One complaint was that the beds were too high off the ground and the bedside tables too low. Hopefully this is being attended to with the ship at this date taking a well-earned rest with a team from the shipyard swarming all over it. AMA invests as it goes along.
Complimentary wi-fi is provided and there is an abundance of plugs and USB connections. The heating (and lights) can be controlled from a single panel. Plenty of storage space is provided. Suite users are offered a free laundry service, fresh fruit and the soft drink refrigerator is kept well stocked up.
Gratuities are not covered, nor drinks except for a ‘happy hour’ before dinner, although the cruise director was always dreaming up events for which he would offer champagne and other liquids. Port after dinner was available as a courtesy. Bottled water is however free (and also on the coaches used for the off-ship tours, part of the holiday package). Ama provides personal audio “Quietvox” devices to use on tours.
The hub of the ship was the main lounge, spacious but homely and able to accommodate with ease all guests for briefings and entertainment. The ship’s resident pianist had a fine repertoire ideally suited to a largely American crowd. Dress was daytime comfort, with many men wearing jackets in the evening, particularly for the captain’s dinner.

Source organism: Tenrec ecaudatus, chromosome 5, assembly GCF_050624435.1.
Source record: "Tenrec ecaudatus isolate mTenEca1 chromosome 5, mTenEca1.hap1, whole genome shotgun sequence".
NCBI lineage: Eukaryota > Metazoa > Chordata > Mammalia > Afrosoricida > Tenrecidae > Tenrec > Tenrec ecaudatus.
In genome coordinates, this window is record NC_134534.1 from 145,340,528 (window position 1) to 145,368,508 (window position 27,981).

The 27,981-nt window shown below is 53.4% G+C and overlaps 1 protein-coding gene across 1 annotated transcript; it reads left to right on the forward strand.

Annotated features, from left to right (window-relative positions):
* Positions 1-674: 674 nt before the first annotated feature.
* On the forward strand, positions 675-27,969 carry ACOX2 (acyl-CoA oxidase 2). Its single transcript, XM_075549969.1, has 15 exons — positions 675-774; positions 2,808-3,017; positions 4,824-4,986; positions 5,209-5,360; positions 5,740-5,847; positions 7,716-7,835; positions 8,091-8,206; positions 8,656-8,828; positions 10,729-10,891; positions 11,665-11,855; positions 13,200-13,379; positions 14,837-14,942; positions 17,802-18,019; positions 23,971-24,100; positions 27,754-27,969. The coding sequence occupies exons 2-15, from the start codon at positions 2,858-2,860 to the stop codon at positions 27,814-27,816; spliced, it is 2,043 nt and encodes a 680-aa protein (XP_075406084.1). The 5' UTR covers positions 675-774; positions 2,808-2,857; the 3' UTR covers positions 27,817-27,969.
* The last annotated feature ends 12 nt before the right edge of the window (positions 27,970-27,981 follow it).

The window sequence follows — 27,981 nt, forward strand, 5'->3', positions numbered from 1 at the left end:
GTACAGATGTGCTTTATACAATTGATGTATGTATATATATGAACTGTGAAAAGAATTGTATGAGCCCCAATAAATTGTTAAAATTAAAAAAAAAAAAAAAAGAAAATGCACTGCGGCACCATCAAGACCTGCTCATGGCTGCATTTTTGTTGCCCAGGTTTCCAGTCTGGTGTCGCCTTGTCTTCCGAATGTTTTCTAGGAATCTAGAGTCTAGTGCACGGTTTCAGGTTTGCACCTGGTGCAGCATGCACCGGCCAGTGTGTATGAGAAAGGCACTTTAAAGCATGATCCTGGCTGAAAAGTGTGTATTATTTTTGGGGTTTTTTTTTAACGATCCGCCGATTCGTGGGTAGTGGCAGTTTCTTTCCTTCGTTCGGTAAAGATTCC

Two 10-year olds were on board and seemed very happy although there were no obvious special facilities for them; the tv had some good children’s films. Smokers are conceded to with a small area outside on the top deck.
AMA provides enhanced entertainment offerings and onboard amenities, including the Zen Wellness Studio, which has a large exercise area offering group classes focused on stretching, cardio and core strengthening led by the enthusiastic Rumanian Damiana Bialkowski, a professionally trained host who seems to be active all the time and also lead the off-ship cycle tours.
There is a juice bar and two massage rooms for on-board pampering, along with manicure and pedicure services. Magna has the latest machines from Technograph for clients to use as they take in the stern view. Elsewhere is a hairdresser’s salon.
On the sun deck is a proper heated swimming pool, not the biggest but much larger than on other river ships. There is a relaxing whirlpool and pop-up sky bar (spring and summer only), as well as a water platform at the stern, where complimentary tours are offered on a Sundowner sports vessel.
The main restaurant is called just that, “The Main Restaurant. Well laid out, it offers two-, four- and circular table seating. There was never a queue, even with a virtually full ship. Breakfast and lunch are self-service, unless you request a hot dish from the extensive menu. In the evening, it is waiter service, four courses, or even five if you are that way inclined.